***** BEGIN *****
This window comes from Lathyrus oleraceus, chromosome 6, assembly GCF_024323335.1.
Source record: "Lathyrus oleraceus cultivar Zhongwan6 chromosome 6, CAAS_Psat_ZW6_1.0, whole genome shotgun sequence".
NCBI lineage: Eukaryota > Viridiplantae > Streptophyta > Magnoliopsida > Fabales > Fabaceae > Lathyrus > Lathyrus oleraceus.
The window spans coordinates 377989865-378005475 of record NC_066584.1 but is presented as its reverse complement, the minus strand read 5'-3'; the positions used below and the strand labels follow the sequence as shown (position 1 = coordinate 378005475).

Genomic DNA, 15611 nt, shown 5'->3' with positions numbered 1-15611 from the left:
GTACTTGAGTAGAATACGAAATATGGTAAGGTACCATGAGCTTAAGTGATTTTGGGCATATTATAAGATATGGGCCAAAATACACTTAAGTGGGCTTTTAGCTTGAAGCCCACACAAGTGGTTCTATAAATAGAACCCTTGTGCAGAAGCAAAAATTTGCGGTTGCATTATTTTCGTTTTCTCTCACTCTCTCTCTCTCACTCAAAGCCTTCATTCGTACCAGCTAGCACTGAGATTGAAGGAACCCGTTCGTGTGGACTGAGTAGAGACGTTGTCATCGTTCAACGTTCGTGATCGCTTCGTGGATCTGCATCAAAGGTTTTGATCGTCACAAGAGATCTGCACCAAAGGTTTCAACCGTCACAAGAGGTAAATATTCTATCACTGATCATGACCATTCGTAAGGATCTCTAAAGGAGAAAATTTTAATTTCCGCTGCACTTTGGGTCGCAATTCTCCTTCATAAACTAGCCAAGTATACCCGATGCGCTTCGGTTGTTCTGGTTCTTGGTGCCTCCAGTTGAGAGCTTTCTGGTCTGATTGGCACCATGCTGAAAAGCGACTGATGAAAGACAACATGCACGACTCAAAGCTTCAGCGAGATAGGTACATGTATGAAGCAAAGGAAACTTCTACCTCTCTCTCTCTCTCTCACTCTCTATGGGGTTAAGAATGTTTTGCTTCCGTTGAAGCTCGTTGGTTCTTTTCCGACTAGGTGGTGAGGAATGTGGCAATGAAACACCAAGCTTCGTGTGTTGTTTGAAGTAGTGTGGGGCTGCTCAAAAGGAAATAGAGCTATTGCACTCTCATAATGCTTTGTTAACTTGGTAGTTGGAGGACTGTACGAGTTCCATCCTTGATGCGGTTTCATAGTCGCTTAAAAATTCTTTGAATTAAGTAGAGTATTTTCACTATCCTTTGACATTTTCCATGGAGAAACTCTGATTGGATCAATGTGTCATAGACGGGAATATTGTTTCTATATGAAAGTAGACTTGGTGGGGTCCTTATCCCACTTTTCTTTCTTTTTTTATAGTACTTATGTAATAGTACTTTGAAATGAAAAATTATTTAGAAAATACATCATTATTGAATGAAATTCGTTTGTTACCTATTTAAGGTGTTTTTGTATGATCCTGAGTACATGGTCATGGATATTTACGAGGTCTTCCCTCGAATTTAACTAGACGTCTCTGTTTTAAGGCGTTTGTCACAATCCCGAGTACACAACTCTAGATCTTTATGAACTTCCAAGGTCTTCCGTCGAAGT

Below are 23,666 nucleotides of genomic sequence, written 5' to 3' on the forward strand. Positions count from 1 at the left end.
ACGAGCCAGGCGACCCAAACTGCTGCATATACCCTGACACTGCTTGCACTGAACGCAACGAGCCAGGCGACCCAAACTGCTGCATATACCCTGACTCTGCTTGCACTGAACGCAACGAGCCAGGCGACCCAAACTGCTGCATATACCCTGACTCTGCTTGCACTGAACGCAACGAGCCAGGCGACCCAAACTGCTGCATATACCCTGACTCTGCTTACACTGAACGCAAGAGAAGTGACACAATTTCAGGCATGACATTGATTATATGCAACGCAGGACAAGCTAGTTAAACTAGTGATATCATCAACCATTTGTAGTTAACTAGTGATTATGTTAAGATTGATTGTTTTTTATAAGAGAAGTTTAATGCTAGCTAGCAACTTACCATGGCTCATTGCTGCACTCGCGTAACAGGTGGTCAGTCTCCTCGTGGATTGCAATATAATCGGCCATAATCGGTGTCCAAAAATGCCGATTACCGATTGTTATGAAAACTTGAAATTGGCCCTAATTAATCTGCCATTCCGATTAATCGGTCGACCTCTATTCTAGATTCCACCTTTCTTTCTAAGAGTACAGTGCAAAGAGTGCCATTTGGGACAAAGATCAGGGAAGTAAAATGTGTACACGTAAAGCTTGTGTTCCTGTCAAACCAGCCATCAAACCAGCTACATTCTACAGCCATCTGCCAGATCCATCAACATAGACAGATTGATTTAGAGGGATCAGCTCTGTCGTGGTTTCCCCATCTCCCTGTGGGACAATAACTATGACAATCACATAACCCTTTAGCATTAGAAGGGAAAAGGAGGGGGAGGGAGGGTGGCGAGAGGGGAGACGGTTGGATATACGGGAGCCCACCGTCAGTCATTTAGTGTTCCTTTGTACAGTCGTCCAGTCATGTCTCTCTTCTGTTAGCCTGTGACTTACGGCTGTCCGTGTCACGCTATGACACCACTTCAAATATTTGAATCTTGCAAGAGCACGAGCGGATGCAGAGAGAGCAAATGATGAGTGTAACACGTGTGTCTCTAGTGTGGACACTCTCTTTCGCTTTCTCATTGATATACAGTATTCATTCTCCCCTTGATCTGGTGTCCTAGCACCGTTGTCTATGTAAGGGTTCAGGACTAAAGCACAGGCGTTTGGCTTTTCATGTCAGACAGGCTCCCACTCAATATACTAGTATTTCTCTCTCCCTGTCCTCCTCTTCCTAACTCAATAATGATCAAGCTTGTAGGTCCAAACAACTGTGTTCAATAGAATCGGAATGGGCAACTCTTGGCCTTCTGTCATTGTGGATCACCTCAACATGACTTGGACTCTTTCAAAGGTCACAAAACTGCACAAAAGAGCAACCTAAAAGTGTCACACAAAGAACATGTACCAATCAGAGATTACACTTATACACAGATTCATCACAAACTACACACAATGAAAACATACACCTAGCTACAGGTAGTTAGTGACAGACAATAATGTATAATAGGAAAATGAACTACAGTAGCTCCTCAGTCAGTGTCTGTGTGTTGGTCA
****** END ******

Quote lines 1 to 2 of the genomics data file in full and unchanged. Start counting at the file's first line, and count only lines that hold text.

This window comes from Lathyrus oleraceus, chromosome 6, assembly GCF_024323335.1.
Source record: "Lathyrus oleraceus cultivar Zhongwan6 chromosome 6, CAAS_Psat_ZW6_1.0, whole genome shotgun sequence".